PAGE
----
On Saturday, October 29, 2005, the year’s first snow fell on Boston. As The Boston Globe reported, “Anyone who wanted a good Halloween scare only had to look out the window: snow, in October.” Three hundred people braved the nasty weather to attend the Foundation’s second annual fall symposium, Retracing the Struggle: The Legacy of the Voting Rights Act of 1965, hosted by Boston College.
The right to vote is precious, almost sacred. It is the most powerful nonviolent instrument we have in a democratic society.
— Congressman John Lewis
|We're here today not just to commemorate history; we're here to complete the unfinished history of our country.
— Senator John Kerry
The occasion was both historic and timely, as it marked the 40th anniversary of what many legal scholars consider to be one of the best crafted and most broadly supported pieces of legislation ever enacted by the United States Congress. Provisions of the law are up for renewal in 2007. The afternoon featured three interrelated conversations with writers, scholars, civil rights activists, and public officials:
- “From Civil Rights to Voting Rights: The History”— with Pulitzer Prize-winning writer Taylor Branch; Alex Keyssar, Matthew W. Stirling, Jr., Professor of History and Social Policy, John F. Kennedy School of Government, Harvard University; and former U.S. Senator Harris Wofford; James Fallows, National Correspondent for The Atlantic Monthly, moderator.
- “The Social and Political Impact of the Voting Rights Act”— with Abigail Thernstrom, Senior Fellow, Manhattan Institute for Policy Research; and Patricia Williams, James L. Dohr Professor of Law, Columbia Law School; Alan Wolfe, Director of Boston College’s Center for Religion and American Public Life, moderator.
- “Voting Rights and Electoral Politics Today” — with Wade Henderson, Executive Director of the Leadership Conference on Civil Rights; Roger Clegg, President and General Counsel, Center for Equal Opportunity; and Congressman John Lewis (D-GA); Newsweek Senior Editor Mark Starr, moderator.
Streaming video of the entire program is online at http://frontrow.bc.edu.
Summaries of panelists’ opening remarks are available online at: http://bcm.bc.edu/issues/winter_2006/features/the-long-march.html
That evening the Foundation held its annual benefit dinner, with Taylor Branch as the keynote speaker. Emceed by James Fallows, the dinner was a farewell celebration of The Atlantic Monthly, which moved to Washington, D.C. in January after 149 years in Boston. For the occasion, the magazine published a handsome and substantial commemorative pamphlet entitled The Struggle for Civil Rights. It includes Julia Ward Howe’s poem “The Battle Hymn of the Republic” (1862), Frederick Douglass’s “Appeal to Congress for Impartial Suffrage” (1867), Martin Luther King, Jr.’s “Letter from Birmingham Jail” (1963), and other historic articles from The Atlantic’s archives.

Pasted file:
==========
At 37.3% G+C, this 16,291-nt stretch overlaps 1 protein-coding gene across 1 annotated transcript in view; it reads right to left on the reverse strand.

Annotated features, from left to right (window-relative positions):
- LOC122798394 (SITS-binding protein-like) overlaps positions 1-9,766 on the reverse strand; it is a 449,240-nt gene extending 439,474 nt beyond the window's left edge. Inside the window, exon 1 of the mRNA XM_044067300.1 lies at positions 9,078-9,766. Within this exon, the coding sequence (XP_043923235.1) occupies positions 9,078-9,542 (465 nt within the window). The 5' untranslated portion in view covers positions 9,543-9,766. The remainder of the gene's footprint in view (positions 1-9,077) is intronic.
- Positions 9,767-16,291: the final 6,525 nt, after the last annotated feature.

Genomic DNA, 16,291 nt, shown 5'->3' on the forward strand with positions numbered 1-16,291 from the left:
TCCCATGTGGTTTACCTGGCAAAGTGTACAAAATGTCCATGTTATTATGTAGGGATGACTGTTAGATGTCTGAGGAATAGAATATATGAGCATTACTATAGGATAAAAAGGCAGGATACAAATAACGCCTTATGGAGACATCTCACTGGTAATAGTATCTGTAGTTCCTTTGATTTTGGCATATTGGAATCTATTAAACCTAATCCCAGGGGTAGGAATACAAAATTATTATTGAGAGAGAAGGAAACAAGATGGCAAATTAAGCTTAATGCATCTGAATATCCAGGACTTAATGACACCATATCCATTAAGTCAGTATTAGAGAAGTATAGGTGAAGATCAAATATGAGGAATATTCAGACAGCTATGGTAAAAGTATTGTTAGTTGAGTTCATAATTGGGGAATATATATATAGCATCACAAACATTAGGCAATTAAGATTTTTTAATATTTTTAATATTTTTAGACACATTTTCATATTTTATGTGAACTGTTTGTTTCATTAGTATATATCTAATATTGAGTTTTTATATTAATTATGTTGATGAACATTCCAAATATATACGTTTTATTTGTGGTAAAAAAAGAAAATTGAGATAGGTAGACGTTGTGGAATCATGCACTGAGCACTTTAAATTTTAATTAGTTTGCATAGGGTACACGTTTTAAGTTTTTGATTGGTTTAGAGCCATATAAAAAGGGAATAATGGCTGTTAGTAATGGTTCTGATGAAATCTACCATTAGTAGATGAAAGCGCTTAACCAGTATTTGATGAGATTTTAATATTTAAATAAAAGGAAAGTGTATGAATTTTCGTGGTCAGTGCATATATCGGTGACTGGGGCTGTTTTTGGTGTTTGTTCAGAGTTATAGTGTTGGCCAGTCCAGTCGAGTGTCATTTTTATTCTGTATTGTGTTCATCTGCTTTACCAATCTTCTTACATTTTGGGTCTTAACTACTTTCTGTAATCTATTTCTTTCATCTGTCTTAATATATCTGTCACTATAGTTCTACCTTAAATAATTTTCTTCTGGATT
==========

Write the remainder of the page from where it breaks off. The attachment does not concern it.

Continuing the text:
Sunday brought blue skies, temperatures in the 60s, and bright sunshine—the perfect backdrop for Part Two of “Retracing the Struggle,”a symbolic re-enactment of the civil rights march that Martin Luther King, Jr. led in Boston in 1965. Georgia Congressman John Lewis, a leader of the 1965 march from Selma to Montgomery, reminded people gathered at the First Church in Roxbury that “the Voting Rights Act didn’t just happen…. The Congress didn’t just wake up one day and say we’re going to give you the Voting Rights Act. The President didn’t wake up one day and say we’re going to give you the Voting Rights Act. We had to struggle.”
By the time the marchers walked the three miles through the South End to the Boston Common, the Globe estimated that the crowd had reached 5,000. Speakers at the rally included Dr. Virgil Woods, who organized the 1965 Boston protest; Deval Patrick, former U.S. Deputy Attorney General, Civil Rights Division; and Rev. William Sinkford, president of the Unitarian Universalist Association, who invoked the sacrifices many UU ministers made 40 years ago.
Coordinated by Ron Bell, founder of Dunk the Vote, and supported by more than 40 different community-based organizations, the march drew a diverse group of participants—young and old, black and white, male and female. When the weekend was over, a tired but proud John Sieracki, the Foundation’s Director of Development, who spent countless hours helping to organize the march, reflected: “What made it especially meaningful for me was seeing the young people from the Roxbury community learning about voting rights from people directly involved in the struggle.”
On Sunday, March 5th, Taylor Branch returned to the First Church in Roxbury. A large and appreciative audience heard him talk about the third and final volume of his trilogy, At Canaan’s Edge: America in the King Years 1965-1968.
©2006 The Massachusetts Foundation for the Humanities
Published in Mass Humanities, Spring 2006